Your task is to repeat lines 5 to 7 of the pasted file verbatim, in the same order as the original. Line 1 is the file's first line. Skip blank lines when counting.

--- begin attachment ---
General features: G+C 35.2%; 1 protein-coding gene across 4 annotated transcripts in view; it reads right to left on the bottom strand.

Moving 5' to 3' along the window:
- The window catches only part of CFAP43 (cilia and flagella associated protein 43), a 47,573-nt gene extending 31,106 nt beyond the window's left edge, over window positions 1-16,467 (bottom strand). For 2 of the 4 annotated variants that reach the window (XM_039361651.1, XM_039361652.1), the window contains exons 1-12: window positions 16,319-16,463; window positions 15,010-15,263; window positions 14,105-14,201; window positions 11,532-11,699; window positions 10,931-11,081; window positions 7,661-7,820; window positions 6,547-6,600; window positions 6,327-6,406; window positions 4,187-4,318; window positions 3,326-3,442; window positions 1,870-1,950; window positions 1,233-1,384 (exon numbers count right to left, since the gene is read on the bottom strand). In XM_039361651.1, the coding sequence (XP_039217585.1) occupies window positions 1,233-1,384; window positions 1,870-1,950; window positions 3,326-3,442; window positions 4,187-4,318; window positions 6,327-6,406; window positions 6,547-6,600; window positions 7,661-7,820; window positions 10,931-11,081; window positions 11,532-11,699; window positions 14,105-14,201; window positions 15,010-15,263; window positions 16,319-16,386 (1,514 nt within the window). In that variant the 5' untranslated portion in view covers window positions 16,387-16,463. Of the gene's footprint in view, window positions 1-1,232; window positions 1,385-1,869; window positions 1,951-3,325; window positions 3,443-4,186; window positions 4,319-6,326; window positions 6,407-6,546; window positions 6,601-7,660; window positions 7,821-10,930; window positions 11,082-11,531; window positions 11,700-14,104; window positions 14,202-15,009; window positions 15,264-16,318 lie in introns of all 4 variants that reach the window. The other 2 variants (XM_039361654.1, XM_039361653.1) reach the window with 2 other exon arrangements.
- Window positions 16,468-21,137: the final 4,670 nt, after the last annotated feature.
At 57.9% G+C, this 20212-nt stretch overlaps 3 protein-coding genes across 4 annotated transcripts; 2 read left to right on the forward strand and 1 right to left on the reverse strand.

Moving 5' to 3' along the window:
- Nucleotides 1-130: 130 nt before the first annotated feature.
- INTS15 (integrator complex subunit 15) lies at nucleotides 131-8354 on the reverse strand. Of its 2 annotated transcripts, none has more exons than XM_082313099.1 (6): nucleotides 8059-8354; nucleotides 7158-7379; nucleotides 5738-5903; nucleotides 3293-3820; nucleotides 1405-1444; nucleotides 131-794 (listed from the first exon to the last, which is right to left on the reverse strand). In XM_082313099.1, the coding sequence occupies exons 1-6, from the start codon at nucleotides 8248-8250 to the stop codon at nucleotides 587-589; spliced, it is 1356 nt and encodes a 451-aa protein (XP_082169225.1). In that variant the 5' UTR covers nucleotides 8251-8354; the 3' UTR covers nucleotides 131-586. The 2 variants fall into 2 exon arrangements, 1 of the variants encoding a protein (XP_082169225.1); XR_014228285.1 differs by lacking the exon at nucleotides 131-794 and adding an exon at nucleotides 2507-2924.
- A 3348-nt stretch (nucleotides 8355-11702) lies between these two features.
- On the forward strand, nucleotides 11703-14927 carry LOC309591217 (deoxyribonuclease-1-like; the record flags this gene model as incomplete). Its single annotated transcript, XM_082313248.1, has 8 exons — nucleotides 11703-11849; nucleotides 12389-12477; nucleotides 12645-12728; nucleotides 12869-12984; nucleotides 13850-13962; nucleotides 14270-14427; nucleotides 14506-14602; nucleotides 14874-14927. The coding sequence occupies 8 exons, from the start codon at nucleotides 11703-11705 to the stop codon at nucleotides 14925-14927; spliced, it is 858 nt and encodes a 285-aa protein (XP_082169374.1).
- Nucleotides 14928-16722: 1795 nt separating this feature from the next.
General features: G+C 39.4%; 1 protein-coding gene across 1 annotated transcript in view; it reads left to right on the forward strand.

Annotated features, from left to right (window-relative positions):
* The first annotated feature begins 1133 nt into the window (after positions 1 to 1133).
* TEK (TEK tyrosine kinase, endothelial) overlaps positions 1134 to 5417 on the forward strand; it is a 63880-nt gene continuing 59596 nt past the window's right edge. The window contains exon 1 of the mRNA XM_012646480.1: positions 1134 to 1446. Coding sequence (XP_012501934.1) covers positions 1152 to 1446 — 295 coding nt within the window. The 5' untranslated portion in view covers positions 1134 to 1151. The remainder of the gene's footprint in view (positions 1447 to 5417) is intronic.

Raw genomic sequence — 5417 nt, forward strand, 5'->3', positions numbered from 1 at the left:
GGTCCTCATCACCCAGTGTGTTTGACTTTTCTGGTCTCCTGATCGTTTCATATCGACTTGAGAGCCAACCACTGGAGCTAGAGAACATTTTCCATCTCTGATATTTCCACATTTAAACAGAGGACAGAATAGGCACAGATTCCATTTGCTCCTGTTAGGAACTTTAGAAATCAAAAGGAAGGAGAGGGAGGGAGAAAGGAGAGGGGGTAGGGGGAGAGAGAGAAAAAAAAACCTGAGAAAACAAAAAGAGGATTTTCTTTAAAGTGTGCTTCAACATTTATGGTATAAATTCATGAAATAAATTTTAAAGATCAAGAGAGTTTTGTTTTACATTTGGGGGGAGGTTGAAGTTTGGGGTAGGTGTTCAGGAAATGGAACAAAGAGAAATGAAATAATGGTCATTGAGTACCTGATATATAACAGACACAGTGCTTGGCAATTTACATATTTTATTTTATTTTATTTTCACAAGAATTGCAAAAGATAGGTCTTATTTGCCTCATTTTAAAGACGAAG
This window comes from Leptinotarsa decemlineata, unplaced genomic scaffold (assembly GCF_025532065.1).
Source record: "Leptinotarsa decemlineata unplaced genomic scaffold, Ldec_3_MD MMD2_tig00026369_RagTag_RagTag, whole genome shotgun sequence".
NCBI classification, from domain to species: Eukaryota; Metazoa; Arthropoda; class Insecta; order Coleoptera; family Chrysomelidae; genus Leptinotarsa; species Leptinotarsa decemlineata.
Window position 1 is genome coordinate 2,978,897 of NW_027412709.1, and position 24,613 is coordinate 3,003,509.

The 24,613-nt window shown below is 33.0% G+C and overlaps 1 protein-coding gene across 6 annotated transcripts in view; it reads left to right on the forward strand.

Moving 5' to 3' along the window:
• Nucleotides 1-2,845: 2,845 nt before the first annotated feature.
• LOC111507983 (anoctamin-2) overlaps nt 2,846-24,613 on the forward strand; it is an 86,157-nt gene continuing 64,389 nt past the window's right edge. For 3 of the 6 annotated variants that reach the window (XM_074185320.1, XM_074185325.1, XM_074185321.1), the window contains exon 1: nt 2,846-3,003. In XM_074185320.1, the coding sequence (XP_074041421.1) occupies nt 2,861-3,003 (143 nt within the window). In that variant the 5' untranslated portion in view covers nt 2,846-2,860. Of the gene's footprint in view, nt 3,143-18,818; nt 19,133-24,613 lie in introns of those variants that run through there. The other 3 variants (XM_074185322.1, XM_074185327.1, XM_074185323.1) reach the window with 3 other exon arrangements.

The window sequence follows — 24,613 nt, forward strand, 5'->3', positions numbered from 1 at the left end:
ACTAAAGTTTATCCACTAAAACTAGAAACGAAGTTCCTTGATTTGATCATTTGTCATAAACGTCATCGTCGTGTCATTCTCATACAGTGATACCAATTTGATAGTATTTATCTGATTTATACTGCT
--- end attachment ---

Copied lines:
At 57.9% G+C, this 20212-nt stretch overlaps 3 protein-coding genes across 4 annotated transcripts; 2 read left to right on the forward strand and 1 right to left on the reverse strand.

Moving 5' to 3' along the window:
- Nucleotides 1-130: 130 nt before the first annotated feature.